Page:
At the request of the Public Waste Agency of Flanders (OVAM) a brief study was conducted on the environmental impact of the Belgian carpet supply chain, as part of the project “Partnership in the carpet chain to address sustainable resource use”. To this end a ‘rough and ready’ LCA study was carried out to gain insight into three issues:
- The respective impact of various pile materials.
- The impact of various scenarios for waste disposal of the entire carpet, diversified for two frequently used pile materials.
- The relative impact of the various links in the carpet product chain.
The supply chain was modelled with the LCA software package Simapro, using the EcoInvent database and existing LCA studies, supplemented with data from the literature. For the extraction/production of pile materials a range of environmental impacts were assessed, while for the other links the climate impact expressed as cumulative energy demand (CED) was taken as a measure of overall environmental impact.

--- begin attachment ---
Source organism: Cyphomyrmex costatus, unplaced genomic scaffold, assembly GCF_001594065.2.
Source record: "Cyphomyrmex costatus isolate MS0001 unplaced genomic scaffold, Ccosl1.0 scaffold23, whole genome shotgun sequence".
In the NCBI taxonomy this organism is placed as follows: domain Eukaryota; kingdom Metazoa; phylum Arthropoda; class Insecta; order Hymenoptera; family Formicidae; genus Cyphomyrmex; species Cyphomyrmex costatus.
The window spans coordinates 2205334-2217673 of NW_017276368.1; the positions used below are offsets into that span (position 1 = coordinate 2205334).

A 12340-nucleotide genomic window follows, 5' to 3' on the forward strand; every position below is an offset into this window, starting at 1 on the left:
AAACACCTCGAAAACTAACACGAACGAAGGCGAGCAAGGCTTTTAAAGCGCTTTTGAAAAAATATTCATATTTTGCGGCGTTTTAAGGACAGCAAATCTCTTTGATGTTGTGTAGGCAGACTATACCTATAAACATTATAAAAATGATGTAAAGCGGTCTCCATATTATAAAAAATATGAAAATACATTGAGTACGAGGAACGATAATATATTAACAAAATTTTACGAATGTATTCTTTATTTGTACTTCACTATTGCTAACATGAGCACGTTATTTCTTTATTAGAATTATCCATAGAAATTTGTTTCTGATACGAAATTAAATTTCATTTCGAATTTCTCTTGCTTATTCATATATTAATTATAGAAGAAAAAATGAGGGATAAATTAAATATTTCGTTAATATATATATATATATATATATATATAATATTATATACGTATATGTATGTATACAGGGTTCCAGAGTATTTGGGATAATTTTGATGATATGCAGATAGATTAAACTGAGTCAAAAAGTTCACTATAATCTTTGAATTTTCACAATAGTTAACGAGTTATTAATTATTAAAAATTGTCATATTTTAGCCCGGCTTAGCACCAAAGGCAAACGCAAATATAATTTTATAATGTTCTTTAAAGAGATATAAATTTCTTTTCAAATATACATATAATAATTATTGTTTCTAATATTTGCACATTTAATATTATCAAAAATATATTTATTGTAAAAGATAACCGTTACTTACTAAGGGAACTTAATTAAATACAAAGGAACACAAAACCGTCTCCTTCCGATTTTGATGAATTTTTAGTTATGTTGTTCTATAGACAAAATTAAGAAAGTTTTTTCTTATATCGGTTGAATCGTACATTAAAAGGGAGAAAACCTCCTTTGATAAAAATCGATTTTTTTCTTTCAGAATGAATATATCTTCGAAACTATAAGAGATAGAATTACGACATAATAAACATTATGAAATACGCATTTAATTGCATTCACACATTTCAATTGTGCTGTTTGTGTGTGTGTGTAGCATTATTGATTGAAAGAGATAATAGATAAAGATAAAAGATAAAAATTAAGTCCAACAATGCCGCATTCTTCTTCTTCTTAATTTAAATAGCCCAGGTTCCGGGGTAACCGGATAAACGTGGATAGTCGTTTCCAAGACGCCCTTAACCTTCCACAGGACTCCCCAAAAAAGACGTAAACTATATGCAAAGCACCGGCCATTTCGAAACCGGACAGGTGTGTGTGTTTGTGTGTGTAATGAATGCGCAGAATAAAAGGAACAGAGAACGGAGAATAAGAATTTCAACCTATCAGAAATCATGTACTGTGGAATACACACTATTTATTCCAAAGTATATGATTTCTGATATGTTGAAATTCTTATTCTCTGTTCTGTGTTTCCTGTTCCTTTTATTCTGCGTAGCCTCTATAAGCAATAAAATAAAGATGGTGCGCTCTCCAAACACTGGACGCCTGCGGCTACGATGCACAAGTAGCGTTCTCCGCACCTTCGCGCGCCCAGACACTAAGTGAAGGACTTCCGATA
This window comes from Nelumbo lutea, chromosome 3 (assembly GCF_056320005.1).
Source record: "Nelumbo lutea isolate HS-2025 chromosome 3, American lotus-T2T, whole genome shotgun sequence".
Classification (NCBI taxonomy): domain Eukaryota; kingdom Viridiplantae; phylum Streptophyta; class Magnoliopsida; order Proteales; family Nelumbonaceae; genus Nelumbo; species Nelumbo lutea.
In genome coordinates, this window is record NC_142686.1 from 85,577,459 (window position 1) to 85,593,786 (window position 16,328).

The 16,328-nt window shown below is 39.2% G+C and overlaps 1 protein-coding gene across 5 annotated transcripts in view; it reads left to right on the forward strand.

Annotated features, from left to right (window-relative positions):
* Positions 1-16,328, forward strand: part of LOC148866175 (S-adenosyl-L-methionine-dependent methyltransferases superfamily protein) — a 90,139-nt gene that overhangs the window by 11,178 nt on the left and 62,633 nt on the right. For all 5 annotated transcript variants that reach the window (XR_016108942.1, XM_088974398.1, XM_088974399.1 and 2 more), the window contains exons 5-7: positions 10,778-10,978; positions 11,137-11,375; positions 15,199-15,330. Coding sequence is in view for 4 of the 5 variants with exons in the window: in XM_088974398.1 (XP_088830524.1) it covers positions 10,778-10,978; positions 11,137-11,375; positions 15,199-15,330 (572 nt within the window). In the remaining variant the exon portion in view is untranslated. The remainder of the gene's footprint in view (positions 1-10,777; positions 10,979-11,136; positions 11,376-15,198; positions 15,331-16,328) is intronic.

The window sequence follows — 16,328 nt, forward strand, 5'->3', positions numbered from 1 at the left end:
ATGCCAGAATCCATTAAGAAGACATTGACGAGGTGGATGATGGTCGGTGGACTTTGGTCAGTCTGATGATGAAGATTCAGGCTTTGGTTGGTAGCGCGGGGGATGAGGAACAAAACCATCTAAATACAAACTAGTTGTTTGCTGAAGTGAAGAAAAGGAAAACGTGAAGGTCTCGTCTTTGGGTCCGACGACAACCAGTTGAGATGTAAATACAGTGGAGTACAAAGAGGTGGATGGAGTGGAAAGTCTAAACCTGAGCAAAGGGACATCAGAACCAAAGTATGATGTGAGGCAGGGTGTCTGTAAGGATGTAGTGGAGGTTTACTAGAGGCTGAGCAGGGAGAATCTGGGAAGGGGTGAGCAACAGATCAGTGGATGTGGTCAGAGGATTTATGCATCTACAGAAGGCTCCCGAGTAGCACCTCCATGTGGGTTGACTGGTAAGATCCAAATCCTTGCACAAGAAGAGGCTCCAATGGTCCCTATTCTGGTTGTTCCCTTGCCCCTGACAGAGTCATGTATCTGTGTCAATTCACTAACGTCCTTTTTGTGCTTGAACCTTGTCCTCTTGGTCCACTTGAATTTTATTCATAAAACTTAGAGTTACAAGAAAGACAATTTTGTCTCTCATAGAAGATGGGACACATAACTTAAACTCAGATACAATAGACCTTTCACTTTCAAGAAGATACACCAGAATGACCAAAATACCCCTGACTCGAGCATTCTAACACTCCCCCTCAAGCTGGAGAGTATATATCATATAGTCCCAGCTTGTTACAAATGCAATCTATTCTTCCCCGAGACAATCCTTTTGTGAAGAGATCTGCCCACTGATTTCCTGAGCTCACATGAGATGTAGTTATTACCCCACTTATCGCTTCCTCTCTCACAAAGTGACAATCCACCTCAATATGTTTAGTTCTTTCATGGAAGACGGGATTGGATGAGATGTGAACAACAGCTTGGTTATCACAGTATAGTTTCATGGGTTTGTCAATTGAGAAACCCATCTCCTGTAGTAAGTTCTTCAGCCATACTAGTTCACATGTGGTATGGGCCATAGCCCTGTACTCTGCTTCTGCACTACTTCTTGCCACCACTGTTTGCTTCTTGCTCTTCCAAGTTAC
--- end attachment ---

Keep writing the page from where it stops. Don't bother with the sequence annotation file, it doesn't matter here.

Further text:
Some of the main conclusions:
- Raw materials production contributes most to environmental impact. Product maintenance also accounts for a substantial share, but is preferable to no maintenance and premature disposal. Production processes come in the third place.
- High-quality recycling does not always bring climate benefits. This is due to the complexity of the polymer being recycled as well as the complexity of the processing method. Future developments, such as improved recycling techniques and a shift in the overall energy supply to renewable sources may change this picture, however.